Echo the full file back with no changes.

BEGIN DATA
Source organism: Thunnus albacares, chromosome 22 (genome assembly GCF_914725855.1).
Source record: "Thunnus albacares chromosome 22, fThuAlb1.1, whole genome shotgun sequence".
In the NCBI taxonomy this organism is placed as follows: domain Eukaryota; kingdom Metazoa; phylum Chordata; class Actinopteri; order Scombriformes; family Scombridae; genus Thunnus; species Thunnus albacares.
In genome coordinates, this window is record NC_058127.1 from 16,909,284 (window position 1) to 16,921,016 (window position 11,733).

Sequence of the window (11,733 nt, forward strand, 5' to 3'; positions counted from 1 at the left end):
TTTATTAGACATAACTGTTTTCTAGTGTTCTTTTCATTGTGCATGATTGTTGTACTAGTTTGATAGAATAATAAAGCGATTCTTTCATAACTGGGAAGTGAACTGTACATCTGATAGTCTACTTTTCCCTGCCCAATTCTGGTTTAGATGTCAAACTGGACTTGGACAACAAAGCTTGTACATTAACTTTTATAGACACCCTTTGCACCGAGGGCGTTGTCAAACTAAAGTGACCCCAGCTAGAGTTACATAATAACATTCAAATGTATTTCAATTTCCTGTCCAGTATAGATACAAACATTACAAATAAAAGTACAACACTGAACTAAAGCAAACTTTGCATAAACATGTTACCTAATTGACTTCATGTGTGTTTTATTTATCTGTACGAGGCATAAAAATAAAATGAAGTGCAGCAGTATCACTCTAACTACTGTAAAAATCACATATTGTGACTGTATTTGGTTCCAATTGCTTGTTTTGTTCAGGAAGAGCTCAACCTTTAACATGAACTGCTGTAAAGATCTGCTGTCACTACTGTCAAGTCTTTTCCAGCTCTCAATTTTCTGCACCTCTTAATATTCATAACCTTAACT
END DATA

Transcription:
Source organism: Thunnus albacares, chromosome 22 (genome assembly GCF_914725855.1).
Source record: "Thunnus albacares chromosome 22, fThuAlb1.1, whole genome shotgun sequence".
In the NCBI taxonomy this organism is placed as follows: domain Eukaryota; kingdom Metazoa; phylum Chordata; class Actinopteri; order Scombriformes; family Scombridae; genus Thunnus; species Thunnus albacares.
In genome coordinates, this window is record NC_058127.1 from 16,909,284 (window position 1) to 16,921,016 (window position 11,733).

Sequence of the window (11,733 nt, forward strand, 5' to 3'; positions counted from 1 at the left end):
TTTATTAGACATAACTGTTTTCTAGTGTTCTTTTCATTGTGCATGATTGTTGTACTAGTTTGATAGAATAATAAAGCGATTCTTTCATAACTGGGAAGTGAACTGTACATCTGATAGTCTACTTTTCCCTGCCCAATTCTGGTTTAGATGTCAAACTGGACTTGGACAACAAAGCTTGTACATTAACTTTTATAGACACCCTTTGCACCGAGGGCGTTGTCAAACTAAAGTGACCCCAGCTAGAGTTACATAATAACATTCAAATGTATTTCAATTTCCTGTCCAGTATAGATACAAACATTACAAATAAAAGTACAACACTGAACTAAAGCAAACTTTGCATAAACATGTTACCTAATTGACTTCATGTGTGTTTTATTTATCTGTACGAGGCATAAAAATAAAATGAAGTGCAGCAGTATCACTCTAACTACTGTAAAAATCACATATTGTGACTGTATTTGGTTCCAATTGCTTGTTTTGTTCAGGAAGAGCTCAACCTTTAACATGAACTGCTGTAAAGATCTGCTGTCACTACTGTCAAGTCTTTTCCAGCTCTCAATTTTCTGCACCTCTTAATATTCATAACCTTAACT